No Respect

By: Victor, Co-Founder at Axure

One of the toughest conversations to have with a product manager or UX designer is pointing out that they’re losing the respect of the developers. It’s tough because frequently it comes as a surprise. Meetings aren’t that combative. Frustrations are written off as typical of software projects. And at the end of the day, code is still getting shipped that improves the product.

The consequences of a strained relationship between those deciding what to build and those building it tend to manifest themselves over time. This includes favoring small, incremental changes and avoiding more innovative improvements, increasing delays due to rework, and the one I consider most painful: developer turnover.

The irony is that loss of respect for the PM or UX designer is caused by developers feeling that they are not respected or at least that their time and efforts aren’t. Code this… oh I don’t like that… code that… oh I forgot something… code something else… you’re right that won’t work… try coding this. No Respect On the design side, this type of iteration is productive and leads to better outcomes which is core to the value that design brings.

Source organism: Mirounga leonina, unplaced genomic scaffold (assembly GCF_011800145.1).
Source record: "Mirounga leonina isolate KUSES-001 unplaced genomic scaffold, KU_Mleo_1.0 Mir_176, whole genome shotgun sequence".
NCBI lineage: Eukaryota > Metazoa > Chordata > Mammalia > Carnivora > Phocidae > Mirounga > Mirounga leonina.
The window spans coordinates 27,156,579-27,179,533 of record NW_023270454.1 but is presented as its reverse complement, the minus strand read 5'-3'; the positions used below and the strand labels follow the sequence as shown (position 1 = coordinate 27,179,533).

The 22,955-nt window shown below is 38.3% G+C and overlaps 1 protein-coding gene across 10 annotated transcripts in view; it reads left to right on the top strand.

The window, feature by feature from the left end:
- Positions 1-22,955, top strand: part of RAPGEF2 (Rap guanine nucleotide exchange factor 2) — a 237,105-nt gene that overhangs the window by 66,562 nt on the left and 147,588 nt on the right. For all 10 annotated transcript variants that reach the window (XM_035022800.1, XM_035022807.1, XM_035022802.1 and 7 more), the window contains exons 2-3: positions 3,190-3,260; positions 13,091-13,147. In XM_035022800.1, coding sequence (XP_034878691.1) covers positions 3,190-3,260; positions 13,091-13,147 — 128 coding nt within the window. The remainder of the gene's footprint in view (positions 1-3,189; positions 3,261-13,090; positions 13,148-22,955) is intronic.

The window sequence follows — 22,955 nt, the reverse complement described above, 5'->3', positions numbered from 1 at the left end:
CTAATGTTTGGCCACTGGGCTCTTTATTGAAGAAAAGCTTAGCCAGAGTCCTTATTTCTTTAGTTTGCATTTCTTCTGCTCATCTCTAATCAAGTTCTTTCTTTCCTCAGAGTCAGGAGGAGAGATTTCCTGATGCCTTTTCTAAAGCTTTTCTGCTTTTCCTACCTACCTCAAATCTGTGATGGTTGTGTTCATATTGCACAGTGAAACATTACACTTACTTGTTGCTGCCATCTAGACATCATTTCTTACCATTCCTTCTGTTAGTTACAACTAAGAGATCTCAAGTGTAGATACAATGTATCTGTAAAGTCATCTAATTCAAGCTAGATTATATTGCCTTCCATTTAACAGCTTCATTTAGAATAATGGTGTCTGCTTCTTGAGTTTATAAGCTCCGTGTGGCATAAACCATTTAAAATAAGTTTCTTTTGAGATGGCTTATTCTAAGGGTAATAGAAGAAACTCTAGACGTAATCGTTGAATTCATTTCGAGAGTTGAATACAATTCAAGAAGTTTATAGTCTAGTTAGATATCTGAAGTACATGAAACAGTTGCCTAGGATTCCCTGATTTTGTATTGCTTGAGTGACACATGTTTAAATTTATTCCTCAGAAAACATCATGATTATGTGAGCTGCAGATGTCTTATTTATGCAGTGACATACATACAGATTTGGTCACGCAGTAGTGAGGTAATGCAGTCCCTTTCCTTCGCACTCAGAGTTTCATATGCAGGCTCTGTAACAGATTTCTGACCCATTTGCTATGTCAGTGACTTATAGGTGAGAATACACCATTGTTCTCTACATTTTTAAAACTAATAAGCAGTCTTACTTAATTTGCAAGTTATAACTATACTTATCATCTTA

In production, constant rework demonstrates a lack of respect for the value that developers bring. Changes to the code require considering several ways a change can be implemented, understanding the impacts of each change, some experimentation to see where things may fail, and testing for and resolving bugs and edge cases after implementation. Doing these things well separates senior developers from junior developers. I don’t think I’ve ever heard a developer proudly say anything like, “I was able to rework a change ten times this week!”

No one expects a perfect spec that won’t require any changes after development starts, but developers do expect, or at least hope, that you’ve thought through a change and put in your best efforts to find problems before asking for code. Make prototypes, gather feedback, and include developers in the process. You’ll find that more ambitious goals become possible, projects are less frustrating, and the developers are a lot happier.